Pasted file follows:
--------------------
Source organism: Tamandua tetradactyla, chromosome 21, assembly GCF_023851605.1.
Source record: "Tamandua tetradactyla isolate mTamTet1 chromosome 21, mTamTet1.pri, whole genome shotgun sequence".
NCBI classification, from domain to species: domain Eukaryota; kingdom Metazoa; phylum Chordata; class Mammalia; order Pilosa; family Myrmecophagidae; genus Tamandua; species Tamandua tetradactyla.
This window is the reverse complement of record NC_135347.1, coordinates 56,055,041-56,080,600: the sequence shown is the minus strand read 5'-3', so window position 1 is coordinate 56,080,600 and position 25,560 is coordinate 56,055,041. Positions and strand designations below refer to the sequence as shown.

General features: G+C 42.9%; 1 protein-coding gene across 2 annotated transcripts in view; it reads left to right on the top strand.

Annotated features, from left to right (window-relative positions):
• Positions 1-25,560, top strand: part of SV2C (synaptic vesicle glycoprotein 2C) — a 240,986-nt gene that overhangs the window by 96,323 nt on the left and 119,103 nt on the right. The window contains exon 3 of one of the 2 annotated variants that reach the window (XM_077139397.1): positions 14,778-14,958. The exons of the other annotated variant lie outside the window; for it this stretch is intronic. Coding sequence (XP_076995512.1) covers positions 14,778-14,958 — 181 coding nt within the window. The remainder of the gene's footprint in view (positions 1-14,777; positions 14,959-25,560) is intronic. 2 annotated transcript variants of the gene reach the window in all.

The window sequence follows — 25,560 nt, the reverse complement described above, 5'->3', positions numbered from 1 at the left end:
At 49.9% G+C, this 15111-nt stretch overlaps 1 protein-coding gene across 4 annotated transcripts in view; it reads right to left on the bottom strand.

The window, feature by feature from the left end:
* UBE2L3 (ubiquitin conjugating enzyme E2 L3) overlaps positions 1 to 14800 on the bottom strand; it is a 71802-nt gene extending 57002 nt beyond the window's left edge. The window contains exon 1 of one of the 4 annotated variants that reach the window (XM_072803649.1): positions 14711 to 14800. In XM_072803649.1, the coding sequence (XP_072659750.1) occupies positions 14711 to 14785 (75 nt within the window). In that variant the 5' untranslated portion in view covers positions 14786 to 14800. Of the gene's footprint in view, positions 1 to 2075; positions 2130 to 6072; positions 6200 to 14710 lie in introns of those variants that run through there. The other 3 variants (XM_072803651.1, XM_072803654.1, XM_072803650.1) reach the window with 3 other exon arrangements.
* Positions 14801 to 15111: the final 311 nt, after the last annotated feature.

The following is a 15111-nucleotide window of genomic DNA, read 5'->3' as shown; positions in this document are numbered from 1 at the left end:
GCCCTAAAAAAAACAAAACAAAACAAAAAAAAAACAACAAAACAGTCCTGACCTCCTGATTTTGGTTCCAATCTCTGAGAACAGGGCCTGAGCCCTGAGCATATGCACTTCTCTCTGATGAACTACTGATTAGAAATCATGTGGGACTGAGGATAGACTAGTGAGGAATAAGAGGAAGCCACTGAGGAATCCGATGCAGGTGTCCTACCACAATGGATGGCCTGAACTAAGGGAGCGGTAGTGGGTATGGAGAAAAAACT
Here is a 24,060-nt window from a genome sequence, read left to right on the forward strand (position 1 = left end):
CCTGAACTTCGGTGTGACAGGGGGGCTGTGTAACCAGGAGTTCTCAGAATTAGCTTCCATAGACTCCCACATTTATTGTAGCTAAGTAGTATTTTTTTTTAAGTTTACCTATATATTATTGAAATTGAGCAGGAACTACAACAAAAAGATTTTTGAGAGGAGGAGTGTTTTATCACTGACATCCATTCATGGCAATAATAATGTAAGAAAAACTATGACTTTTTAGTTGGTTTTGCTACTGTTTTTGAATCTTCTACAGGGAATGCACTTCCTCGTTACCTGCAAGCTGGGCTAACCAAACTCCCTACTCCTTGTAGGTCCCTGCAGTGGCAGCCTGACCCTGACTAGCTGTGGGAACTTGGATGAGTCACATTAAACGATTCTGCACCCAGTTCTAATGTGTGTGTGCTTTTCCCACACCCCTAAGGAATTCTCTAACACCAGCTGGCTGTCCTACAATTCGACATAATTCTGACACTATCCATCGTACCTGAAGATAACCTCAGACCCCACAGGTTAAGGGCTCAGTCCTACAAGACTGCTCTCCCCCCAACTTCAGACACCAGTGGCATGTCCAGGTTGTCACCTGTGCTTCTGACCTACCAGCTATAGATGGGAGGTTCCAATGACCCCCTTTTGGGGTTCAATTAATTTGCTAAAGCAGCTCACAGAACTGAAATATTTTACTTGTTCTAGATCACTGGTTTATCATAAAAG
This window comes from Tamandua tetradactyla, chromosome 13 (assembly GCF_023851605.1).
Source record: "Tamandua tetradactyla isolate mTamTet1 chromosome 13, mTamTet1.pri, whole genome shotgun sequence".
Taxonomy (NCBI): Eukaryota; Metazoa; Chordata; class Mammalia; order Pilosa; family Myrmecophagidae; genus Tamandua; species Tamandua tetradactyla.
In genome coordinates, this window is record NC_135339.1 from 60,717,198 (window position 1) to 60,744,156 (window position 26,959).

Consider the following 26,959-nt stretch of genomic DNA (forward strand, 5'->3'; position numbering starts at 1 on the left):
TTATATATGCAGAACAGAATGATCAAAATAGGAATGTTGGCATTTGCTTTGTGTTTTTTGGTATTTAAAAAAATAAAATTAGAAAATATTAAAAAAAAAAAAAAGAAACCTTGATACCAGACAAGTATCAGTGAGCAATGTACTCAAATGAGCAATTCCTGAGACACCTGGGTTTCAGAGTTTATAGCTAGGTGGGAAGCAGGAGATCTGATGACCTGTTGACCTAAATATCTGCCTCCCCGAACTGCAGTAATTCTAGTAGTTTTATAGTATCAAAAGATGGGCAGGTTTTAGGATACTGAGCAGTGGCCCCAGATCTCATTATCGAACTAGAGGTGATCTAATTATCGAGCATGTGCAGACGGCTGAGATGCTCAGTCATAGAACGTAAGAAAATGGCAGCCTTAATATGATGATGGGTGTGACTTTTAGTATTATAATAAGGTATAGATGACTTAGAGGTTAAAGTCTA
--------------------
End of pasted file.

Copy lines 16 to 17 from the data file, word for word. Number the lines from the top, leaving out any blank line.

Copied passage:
CCTGAACTTCGGTGTGACAGGGGGGCTGTGTAACCAGGAGTTCTCAGAATTAGCTTCCATAGACTCCCACATTTATTGTAGCTAAGTAGTATTTTTTTTTAAGTTTACCTATATATTATTGAAATTGAGCAGGAACTACAACAAAAAGATTTTTGAGAGGAGGAGTGTTTTATCACTGACATCCATTCATGGCAATAATAATGTAAGAAAAACTATGACTTTTTAGTTGGTTTTGCTACTGTTTTTGAATCTTCTACAGGGAATGCACTTCCTCGTTACCTGCAAGCTGGGCTAACCAAACTCCCTACTCCTTGTAGGTCCCTGCAGTGGCAGCCTGACCCTGACTAGCTGTGGGAACTTGGATGAGTCACATTAAACGATTCTGCACCCAGTTCTAATGTGTGTGTGCTTTTCCCACACCCCTAAGGAATTCTCTAACACCAGCTGGCTGTCCTACAATTCGACATAATTCTGACACTATCCATCGTACCTGAAGATAACCTCAGACCCCACAGGTTAAGGGCTCAGTCCTACAAGACTGCTCTCCCCCCAACTTCAGACACCAGTGGCATGTCCAGGTTGTCACCTGTGCTTCTGACCTACCAGCTATAGATGGGAGGTTCCAATGACCCCCTTTTGGGGTTCAATTAATTTGCTAAAGCAGCTCACAGAACTGAAATATTTTACTTGTTCTAGATCACTGGTTTATCATAAAAG
This window comes from Tamandua tetradactyla, chromosome 13 (assembly GCF_023851605.1).